Fighting corruption matters for the energy transition

Fighting corruption matters for the energy transition
Fighting corruption matters for the energy transition

writes Uche Igwe

Africa-Press – Gambia. Extractive industries have a long history of corruption and poor governance. Fighting corruption in the supply chains necessary for vital energy transition industries will be crucial in the fight against climate change.

Natural resources generate large volumes of revenue and profits, but they provide fertile ground for corruption. According to the OECD, the extractive industries are among the highest-risk areas of business and account for one in every five cases of transnational bribery. Corruption risks occur at every link of the chain; awarding contracts, the acquisition of licenses, bloated budgets, and tax avoidance, are among the forms of illicit practices prevalent in the industries. According to the International Monetary Fund (IMF), governments in sub-Saharan Africa lose between £360 and £588 million per year in corporate income tax revenue due to profit shifting by multinational companies. Although transfer pricing may not be illegal, it does harm local government revenue.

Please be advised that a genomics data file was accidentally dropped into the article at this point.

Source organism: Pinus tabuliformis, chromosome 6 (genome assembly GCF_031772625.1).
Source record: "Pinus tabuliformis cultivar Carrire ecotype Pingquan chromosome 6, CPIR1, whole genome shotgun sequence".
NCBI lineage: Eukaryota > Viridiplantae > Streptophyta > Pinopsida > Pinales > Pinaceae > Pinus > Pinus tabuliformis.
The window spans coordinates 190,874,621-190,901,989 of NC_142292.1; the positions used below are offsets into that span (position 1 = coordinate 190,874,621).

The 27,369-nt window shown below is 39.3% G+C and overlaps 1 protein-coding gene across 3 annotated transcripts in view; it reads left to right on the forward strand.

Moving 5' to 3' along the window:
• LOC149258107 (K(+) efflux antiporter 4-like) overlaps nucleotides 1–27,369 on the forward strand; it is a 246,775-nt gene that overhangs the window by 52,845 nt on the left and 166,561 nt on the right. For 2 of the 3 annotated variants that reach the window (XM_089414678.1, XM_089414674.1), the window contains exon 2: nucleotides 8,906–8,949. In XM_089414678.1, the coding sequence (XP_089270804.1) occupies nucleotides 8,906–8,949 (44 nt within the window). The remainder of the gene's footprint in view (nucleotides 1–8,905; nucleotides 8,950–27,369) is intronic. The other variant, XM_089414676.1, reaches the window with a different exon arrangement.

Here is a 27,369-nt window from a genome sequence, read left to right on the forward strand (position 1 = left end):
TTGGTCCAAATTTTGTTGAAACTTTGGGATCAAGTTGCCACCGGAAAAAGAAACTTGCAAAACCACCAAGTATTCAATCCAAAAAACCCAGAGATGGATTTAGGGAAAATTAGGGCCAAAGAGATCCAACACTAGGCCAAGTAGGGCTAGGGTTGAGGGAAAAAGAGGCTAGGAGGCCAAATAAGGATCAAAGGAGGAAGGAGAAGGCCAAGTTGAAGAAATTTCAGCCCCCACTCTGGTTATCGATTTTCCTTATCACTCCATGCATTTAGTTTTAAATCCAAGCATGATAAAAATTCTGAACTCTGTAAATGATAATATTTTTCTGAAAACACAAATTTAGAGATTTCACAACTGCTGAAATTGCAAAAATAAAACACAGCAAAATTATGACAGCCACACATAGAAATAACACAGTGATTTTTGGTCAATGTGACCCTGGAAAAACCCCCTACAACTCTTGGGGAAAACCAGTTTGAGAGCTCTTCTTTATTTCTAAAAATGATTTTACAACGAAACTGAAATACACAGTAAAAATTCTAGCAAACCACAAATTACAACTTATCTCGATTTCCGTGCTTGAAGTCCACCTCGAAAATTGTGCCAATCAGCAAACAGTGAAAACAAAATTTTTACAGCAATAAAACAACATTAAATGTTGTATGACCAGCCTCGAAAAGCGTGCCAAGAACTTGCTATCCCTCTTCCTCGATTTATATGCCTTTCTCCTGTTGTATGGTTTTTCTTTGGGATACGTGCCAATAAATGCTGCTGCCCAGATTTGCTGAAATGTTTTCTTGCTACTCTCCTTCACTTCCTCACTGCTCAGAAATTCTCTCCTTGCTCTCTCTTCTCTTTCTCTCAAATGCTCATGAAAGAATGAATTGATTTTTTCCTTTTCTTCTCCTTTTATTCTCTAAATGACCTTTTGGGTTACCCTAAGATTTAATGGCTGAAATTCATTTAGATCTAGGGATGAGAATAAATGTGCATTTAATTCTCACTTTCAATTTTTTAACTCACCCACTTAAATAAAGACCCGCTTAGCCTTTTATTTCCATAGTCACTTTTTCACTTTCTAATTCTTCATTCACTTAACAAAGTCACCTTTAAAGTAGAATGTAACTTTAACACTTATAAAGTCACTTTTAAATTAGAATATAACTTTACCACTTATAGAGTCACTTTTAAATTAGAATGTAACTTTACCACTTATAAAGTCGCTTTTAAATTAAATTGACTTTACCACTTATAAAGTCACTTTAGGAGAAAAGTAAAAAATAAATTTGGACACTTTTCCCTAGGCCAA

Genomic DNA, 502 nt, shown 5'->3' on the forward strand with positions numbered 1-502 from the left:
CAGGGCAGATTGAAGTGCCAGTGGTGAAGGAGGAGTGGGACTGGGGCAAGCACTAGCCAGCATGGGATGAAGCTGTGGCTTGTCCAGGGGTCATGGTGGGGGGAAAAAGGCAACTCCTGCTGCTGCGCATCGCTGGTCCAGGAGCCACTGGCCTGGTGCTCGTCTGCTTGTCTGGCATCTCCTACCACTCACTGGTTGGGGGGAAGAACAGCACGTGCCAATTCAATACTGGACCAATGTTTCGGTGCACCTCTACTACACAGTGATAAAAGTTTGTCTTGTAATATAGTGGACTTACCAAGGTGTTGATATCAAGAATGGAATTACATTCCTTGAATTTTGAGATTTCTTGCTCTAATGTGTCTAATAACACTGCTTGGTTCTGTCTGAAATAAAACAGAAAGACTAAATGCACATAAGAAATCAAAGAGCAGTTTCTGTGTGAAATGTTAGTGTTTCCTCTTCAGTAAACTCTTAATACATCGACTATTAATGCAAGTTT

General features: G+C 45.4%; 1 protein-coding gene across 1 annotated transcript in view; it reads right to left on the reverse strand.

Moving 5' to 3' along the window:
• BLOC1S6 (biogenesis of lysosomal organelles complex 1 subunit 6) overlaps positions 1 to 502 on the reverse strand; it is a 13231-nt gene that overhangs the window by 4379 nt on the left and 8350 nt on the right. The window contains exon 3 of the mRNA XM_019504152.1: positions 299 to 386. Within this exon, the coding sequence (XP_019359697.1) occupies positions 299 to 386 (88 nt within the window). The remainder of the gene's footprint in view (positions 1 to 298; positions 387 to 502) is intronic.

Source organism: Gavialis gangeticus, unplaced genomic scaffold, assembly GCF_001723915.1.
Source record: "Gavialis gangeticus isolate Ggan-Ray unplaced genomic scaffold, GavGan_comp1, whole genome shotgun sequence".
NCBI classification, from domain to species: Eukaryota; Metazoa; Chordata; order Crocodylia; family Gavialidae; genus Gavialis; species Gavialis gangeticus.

There are instances where extractives companies heavily influence policymaking and, at times, capture specific government regulatory institutions, which consequently turn a blind eye to their questionable practices. Unsustainable exploitation of natural resources can destroy the environment, depriving people of their livelihood.

Soaring demand for metals and corruption risks

The mining sector is critical to the efforts to fight climate change and improve energy access, particularly among the poor and vulnerable. Low-carbon technologies rely heavily on certain minerals such as copper and cobalt which puts increased demand on the mining sector and makes it more susceptible to corruption. The International Energy Agency estimates that meeting Paris Agreement climate change targets will require a quadrupling of the production of the minerals used in low-carbon technologies. Demand for some of the minerals could rise as high as thirty times above current levels by 2040. Reports indicate that it could take as long as sixteen years to meet current demand.